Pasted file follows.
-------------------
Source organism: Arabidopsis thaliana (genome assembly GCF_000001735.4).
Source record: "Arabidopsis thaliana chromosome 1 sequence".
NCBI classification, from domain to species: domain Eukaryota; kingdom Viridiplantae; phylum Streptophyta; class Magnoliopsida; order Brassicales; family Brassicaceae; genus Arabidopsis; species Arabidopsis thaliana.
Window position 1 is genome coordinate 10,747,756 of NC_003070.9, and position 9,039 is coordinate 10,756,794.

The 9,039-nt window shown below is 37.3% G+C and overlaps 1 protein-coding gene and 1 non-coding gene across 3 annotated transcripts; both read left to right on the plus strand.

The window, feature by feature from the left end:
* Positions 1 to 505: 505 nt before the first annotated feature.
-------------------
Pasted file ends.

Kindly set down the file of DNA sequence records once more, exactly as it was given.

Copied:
Source organism: Arabidopsis thaliana (genome assembly GCF_000001735.4).
Source record: "Arabidopsis thaliana chromosome 1 sequence".
NCBI classification, from domain to species: domain Eukaryota; kingdom Viridiplantae; phylum Streptophyta; class Magnoliopsida; order Brassicales; family Brassicaceae; genus Arabidopsis; species Arabidopsis thaliana.
Window position 1 is genome coordinate 10,747,756 of NC_003070.9, and position 9,039 is coordinate 10,756,794.

The 9,039-nt window shown below is 37.3% G+C and overlaps 1 protein-coding gene and 1 non-coding gene across 3 annotated transcripts; both read left to right on the plus strand.

The window, feature by feature from the left end:
* Positions 1 to 505: 505 nt before the first annotated feature.